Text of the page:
Active Whitehorse News – December 2020

The WATAG Committee wishes you a Happy Christmas season
and a smoother Active Transport journey in 2021


Here’s what’s in this edition


Oh to be 30 again!

Once upon a time I was 30. It was many years ago. If only I knew then what was ahead of me.

Many years before that, the speed at which people travelled on roads was less than 30 km/h.  Horses don’t go very fast. And the earliest cars were not much competition for the horses either.  The most popular cars for the first five years of the early 1900’s were in fact electric cars and they were capable of about 25 km/h.

If only people knew then what was ahead.

It was only ten years earlier on 17 August 1896 in the UK that Bridget Driscoll was the first person to die as a result of a petrol-engine car accident. She was in fact the first pedestrian victim of an automobile accident in the UK. And in the US it was three years later on 13 September 1899  that Henry H Bliss became the first person killed by a car. He was struck by an electric-powered taxicab while exiting the 8th Avenue trolley on West 74th Street in New York City.

Today, approximately 1.35 million people die worldwide every year as a result of road traffic crashes

When you reflect on the fact that approx. 1.34 million people have died this year due to Covid-19 it really makes you think. Covid is such a major problem, so we hope a vaccine will soon be available, and everyone will want it.

But another 1.35 million or so will die next year as a result of a road traffic crash, and the year after and so on. Where is the vaccine for that, and will we all be keen to get a shot?

Should we have lower speeds on local streets?

A recent study Understanding Pedestrian Crashes in Victoria for Victoria Walks by  Monash University Accident Research Centre says YES.

The study’s first recommendation is for reductions in speed limits, including to 30 km/h in areas of high pedestrian activity and residential streets. 
In a crash, because of their small stature, children are more likely to be struck in the head or upper body, both areas having an elevated risk of producing severe injury.
Other studies have shown conclusively that a speed of 30km/h reduces the serious trauma risk to an adult to about 20% compared to 100% at 70km/h, and the risk of death to near zero compare to near 100%.

30 km/h – not a bad vaccine with that kind of effectiveness!

Would you be happy to have a shot?

If you have a view, click to leave a reply or comment

Need more convincing?

For an in-depth consideration of lower speeds on Australian local streets, and why we need this, read the comprehensive information at https://30please.org

Here’s a link to their latest newsletter, and a really good opinion piece on “Why drivers will thank you for 30km/h” . Both worth a read!!

Why not contact your local authorities to ask them to take action!

Let us know what you think, click to leave a reply or comment


If 30 is good, what about 20?

WATAG thinks 20 is terrific! Let’s all work towards achieving it.

What are your views? How can we do this locally in suburban cities like Whitehorse?

If you have a view, click to leave a reply or comment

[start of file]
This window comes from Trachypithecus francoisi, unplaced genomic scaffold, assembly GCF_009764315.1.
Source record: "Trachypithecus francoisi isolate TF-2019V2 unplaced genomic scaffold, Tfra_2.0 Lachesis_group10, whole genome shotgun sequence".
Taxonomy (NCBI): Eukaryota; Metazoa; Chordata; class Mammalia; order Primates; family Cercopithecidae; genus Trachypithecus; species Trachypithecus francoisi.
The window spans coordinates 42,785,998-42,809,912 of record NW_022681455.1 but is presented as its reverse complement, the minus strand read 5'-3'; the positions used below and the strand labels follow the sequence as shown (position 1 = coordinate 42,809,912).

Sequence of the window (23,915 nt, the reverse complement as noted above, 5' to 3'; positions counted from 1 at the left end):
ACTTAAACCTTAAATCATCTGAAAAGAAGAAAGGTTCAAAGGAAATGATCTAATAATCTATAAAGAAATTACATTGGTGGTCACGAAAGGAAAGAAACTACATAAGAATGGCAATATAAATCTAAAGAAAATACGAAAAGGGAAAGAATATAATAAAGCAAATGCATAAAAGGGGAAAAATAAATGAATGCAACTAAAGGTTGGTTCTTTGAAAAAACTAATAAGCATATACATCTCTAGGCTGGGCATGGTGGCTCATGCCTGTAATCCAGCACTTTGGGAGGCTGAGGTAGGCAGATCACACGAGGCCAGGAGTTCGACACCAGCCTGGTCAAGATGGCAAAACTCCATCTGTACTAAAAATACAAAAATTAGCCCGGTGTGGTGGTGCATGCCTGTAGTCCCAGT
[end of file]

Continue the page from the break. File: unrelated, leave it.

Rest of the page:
20 or 30…it’s “What Australia Wants”

The Heart Foundation has released the results of a survey, titled “What Australia Wants“, which is to live locally in walkable neighbourhoods, and to redirect road funding to walking, cycling, and public transport.

Image credit: Heart Foundation

The report is 118 pages long. Notable results include clear support for:

  • active neighbourhoods
  • redirecting road funding to infrastructure for active transport
  • reducing speed limits
Image credit Streets Alive Yarra

For an excellent summary of the survey click this page at Streets Alive Yarra.
(WATAG gives credit to Streets Alive Yarra for many of these words)
The Streets Alive Yarra website is a great place to visit to learn how your community can be a beautiful, liveable and accessible city too.

Click here to check it out.

If you have a view, click to leave a reply or comment


Cycle lanes or cycle tracks – do we need them?

There’s a big benefit for some…

Mobility scooters and other vehicles for people with disabilities on Dutch cycling infrastructure. Article content courtesy Bicycle Dutch

Check the Bicycle Dutch website for more information about what applies in the Netherlands. Then reflect on what the situation is in your town and talk to your local authorities if you think things should be better.

If you have a view, click to leave a reply or comment

… but it might be a vexed question in the Netherlands.

Although they are still frequently used in the Netherlands, cycle lanes don’t really fit in the current Dutch traffic policies of Sustainable Safety. This is a reminder that even though the Dutch seem light years ahead, they still seek to achieve Sustainable Safety!

This is an on-street cycle lane with the absolute minimum width of 1.7 metres, which – clearly – is not wide enough to safely cycle side by side with your child. Motor traffic often stays in their lane and that is too close in this case

Under Sustainable Safety policies you either:

  • mix traffic completely, on streets with low volumes of motor traffic and a speed of 30km/h, or
  • create genuine separation on (distributor) streets and roads with a speed limit of 50km/h.

Sustainable Safety dictates that people must be able to cycle at a safe distance from motor traffic.

For a more detailed discussion on cycle lanes in The Netherlands read this very interesting Bicycle Dutch article, and check out the video at the end. Then reflect on the way cycle lanes are installed in Australia, and how we seem to consider sharrows to be a big advance, whilst they are not used in The Netherlands.

Is there a lesson for us in Australia?

If you have a view, click to leave a reply or comment


The story of the flying train